by Wally Richards


Plants convert sunlight to carbohydrates which is the energy that makes them grow. This is called photosynthesizing.

The more direct sunlight, the faster the growth and the better the plant.

I remember many years ago attending a Horticulture seminar at Massey University where a number of people from other counties were also present. Two nurserymen from Alaska, who I become friendly with, I asked about growing crops that take 9 months or more to mature because of their only 6 months of light then 6 months of darkness — how that would affect growth? They said no problem, as during the 6 months of light they have sunlight 24 hours a day.

Plants never stop growing and what would take us say 9 months to grow they grow in half that time or less.

Near the equator such as in the Philippines I saw that everyday the sun came up at about 6am and went down quickly at 6pm. This is about the pattern 365 days of the year, so they have about 12 hours of sunlight everyday. Plants grow fast there with the light, temperature and rain/humidity. I would love to spend time there growing stuff as it would be like midsummer here all year round.

Plants can also grow under artificial lights and the newer LED lights are cheap and good to aid plant growth as they produce the ‘blue light spectrum’ which is great for plants but not so good for our eyesight.

In glasshouse nurseries artificial light is used to extend daylight hours in the winter by turning the lights on a 2-3 hours before sunrise and again for two or three hours after sunset.

Direct sunlight is needed to produce flower buds on many plants and with insufficient light no flower will bud.

It is again sunlight that will cause flower buds to open and produce pollen and nectar to lure the bees which will allow the pollination to take effect. Insufficient light, either no nectar, no pollen or no open flowers which means in fruit trees, no crop.

Some plants have adapted to living in shaded situations where they get little or no direct sunlight and plants like that normally have large leaves so they can catch whatever light they can get, direct or reflected.

That’s why large leaf plants such as philodendrons are suitable for growing indoors away from light sources like windows. Small leaf plants such as maidenhair ferns must have a bright light situation which is normally within a metre of a bright light window.

Last season we had too many cloudy, overcast, hazy days and far too few blue sky days with nice white fluffy clouds. In fact, recently when talking to gardeners from different parts of the country I’ve asked what the weather is like and if they said sunny with blue skies and white fluffy clouds, I asked have they taken a photo of it? They asked why, and I say to show your grandchildren in years to come otherwise they will not believe you.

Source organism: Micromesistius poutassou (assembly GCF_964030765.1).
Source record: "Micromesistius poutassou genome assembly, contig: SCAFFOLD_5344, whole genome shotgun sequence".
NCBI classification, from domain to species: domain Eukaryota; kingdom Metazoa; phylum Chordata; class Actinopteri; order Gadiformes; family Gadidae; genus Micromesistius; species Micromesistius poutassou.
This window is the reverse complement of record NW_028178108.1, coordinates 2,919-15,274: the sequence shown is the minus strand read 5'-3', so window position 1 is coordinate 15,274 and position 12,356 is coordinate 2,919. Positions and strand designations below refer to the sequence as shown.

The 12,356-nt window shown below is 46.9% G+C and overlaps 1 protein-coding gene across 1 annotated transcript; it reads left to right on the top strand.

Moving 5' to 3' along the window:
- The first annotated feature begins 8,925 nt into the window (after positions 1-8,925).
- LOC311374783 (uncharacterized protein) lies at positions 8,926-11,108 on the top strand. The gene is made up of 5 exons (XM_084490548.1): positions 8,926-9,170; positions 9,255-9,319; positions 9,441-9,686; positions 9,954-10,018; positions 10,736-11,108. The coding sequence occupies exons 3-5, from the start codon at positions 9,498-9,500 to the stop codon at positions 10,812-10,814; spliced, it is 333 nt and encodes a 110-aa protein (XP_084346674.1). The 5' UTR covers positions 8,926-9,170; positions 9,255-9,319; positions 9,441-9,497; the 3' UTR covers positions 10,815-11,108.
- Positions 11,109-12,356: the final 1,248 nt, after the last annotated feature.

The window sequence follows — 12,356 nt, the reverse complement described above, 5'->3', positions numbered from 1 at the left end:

That’s how bad it’s getting which is making growing plants more difficult and that means our food crops. It also means that solar panels are not going to produce the same amount of electricity as they do with direct sunlight, in fact I often compare solar panels to plant leaves as both creating energy from sunlight.

There are reasons why the blue skies of times past are not anywhere as much as in present times, but if I start talking about the reasons several people will unsubscribe from these weekly articles. But no matter what obstacles are thrown at us there are always means to overcome them by slight changes in the way we do things.

In this case take a tablespoon of molasses and dissolve into a litre of hot water and when cooled down add 10 mils of Magic Botanic Liquid. Place into a one litre Trigger sprayer and spray the foliage of plants you want to grow bigger, better and faster.

Leave the spray bottle in a shaded spot near to where you are going to use it and so when you are walking by you can give the plants a spray till all gone.

Then simply make up another batch.

I call it liquid sunshine as it gives plants a free lot of carbohydrates that they do not need to have sunlight to achieve. If you want to see what difference it makes then plant six seedlings say of cabbages in a place suitable to grow them; then spray 3 of them with the Liquid Sunshine frequently and watch to see the difference. Mark with a small stake the ones you are going to spray so you know the difference. The sprayed ones will likely have larger leaves, grow bigger faster and mature earlier.

Once you have determined there is a difference then you have full knowledge to do the same with all food crops to great advantage.

An aspect of the treatment you may also find is that the treated plants have less insect pest problems but it encourages more ants. If that is the case then obtain some of our Granny Mins Ant Bait and put that out in lids as a old fashioned control that works much better than most similar products these days.

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